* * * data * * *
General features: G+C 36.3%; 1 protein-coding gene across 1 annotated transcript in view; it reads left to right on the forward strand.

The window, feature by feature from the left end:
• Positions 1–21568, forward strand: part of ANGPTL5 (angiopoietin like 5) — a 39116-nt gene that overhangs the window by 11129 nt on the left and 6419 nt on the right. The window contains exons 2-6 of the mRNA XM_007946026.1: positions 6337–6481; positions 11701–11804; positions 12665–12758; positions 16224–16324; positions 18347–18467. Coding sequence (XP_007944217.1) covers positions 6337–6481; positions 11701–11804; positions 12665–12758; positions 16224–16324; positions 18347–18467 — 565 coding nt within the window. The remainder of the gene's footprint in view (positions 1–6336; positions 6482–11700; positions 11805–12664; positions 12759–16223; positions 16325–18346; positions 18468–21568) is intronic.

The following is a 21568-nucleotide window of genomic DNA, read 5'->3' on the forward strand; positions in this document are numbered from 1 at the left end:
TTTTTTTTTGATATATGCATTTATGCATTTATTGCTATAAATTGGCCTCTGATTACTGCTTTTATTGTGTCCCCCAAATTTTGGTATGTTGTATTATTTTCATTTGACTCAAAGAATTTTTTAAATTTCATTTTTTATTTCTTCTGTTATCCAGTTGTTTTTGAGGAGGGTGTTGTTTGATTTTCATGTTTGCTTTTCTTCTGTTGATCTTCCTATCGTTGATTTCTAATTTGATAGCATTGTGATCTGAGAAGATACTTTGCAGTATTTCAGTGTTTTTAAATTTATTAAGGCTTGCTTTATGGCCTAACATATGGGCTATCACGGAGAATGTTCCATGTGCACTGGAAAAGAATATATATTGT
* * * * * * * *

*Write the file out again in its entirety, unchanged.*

General features: G+C 36.3%; 1 protein-coding gene across 1 annotated transcript in view; it reads left to right on the forward strand.

The window, feature by feature from the left end:
• Positions 1–21568, forward strand: part of ANGPTL5 (angiopoietin like 5) — a 39116-nt gene that overhangs the window by 11129 nt on the left and 6419 nt on the right. The window contains exons 2-6 of the mRNA XM_007946026.1: positions 6337–6481; positions 11701–11804; positions 12665–12758; positions 16224–16324; positions 18347–18467. Coding sequence (XP_007944217.1) covers positions 6337–6481; positions 11701–11804; positions 12665–12758; positions 16224–16324; positions 18347–18467 — 565 coding nt within the window. The remainder of the gene's footprint in view (positions 1–6336; positions 6482–11700; positions 11805–12664; positions 12759–16223; positions 16325–18346; positions 18468–21568) is intronic.

The following is a 21568-nucleotide window of genomic DNA, read 5'->3' on the forward strand; positions in this document are numbered from 1 at the left end:
TTTTTTTTTGATATATGCATTTATGCATTTATTGCTATAAATTGGCCTCTGATTACTGCTTTTATTGTGTCCCCCAAATTTTGGTATGTTGTATTATTTTCATTTGACTCAAAGAATTTTTTAAATTTCATTTTTTATTTCTTCTGTTATCCAGTTGTTTTTGAGGAGGGTGTTGTTTGATTTTCATGTTTGCTTTTCTTCTGTTGATCTTCCTATCGTTGATTTCTAATTTGATAGCATTGTGATCTGAGAAGATACTTTGCAGTATTTCAGTGTTTTTAAATTTATTAAGGCTTGCTTTATGGCCTAACATATGGGCTATCACGGAGAATGTTCCATGTGCACTGGAAAAGAATATATATTGT